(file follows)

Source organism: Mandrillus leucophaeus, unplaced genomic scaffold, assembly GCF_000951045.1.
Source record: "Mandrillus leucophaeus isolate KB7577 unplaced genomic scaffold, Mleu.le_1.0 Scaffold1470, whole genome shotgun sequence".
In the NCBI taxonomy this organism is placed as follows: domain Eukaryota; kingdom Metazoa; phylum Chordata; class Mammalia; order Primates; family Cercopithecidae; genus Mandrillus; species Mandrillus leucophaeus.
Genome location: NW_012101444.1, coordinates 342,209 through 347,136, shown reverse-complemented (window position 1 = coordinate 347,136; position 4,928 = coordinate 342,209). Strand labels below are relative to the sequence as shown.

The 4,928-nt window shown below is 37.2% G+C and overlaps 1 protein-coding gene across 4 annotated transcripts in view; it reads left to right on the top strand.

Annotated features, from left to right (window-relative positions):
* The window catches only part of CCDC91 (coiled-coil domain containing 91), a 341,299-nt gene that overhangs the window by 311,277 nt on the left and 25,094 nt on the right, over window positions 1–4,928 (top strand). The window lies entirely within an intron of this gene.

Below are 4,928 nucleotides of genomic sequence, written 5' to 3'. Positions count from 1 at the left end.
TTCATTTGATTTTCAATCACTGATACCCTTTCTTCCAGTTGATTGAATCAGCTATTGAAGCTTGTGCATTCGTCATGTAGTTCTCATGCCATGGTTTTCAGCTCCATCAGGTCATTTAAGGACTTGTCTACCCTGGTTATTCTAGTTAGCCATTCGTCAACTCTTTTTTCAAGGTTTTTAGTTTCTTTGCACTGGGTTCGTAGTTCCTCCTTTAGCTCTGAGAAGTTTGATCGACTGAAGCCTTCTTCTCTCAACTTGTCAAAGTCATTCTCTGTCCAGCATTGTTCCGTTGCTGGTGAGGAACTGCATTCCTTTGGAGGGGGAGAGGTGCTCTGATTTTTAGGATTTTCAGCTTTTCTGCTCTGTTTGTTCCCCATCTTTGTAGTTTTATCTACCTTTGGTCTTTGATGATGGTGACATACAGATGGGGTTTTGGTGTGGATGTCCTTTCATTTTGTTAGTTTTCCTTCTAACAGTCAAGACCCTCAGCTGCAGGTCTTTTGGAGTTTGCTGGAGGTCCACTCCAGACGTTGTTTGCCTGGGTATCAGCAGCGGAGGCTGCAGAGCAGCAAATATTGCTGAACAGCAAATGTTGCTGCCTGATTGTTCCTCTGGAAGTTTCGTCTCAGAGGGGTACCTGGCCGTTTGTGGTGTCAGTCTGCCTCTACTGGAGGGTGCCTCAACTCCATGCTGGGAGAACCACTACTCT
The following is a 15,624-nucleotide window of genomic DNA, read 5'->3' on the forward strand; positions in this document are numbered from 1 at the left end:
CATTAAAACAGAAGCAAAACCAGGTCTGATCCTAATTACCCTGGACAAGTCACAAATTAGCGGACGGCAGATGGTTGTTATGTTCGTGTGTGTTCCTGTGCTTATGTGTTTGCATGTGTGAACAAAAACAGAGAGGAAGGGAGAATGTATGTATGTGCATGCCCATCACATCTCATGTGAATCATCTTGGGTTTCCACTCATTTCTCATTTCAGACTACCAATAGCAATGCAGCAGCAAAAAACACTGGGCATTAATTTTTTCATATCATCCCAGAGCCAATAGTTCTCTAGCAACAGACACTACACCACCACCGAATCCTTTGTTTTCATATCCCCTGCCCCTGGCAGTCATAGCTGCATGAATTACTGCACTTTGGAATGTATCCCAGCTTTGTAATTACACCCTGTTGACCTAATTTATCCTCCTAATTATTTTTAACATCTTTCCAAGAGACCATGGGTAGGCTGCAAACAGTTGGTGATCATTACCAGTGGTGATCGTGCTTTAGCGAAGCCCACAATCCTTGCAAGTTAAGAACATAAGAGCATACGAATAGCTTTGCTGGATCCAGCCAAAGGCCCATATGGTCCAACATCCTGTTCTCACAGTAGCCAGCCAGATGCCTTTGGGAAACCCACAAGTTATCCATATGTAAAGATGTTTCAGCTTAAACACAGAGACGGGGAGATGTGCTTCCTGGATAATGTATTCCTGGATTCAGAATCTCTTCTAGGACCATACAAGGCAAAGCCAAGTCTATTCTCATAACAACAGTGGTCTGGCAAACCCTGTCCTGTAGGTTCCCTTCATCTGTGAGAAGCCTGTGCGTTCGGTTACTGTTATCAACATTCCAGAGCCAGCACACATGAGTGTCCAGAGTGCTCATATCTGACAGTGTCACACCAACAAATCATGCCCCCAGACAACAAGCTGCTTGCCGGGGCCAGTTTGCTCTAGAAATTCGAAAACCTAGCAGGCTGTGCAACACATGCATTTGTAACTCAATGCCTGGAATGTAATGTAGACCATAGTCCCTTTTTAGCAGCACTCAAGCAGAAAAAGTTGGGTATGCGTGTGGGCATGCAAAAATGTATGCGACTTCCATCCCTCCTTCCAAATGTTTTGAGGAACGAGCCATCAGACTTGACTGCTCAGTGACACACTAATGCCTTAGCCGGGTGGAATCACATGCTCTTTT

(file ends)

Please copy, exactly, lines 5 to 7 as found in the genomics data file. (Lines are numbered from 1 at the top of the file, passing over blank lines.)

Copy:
The 4,928-nt window shown below is 37.2% G+C and overlaps 1 protein-coding gene across 4 annotated transcripts in view; it reads left to right on the top strand.

Annotated features, from left to right (window-relative positions):
* The window catches only part of CCDC91 (coiled-coil domain containing 91), a 341,299-nt gene that overhangs the window by 311,277 nt on the left and 25,094 nt on the right, over window positions 1–4,928 (top strand). The window lies entirely within an intron of this gene.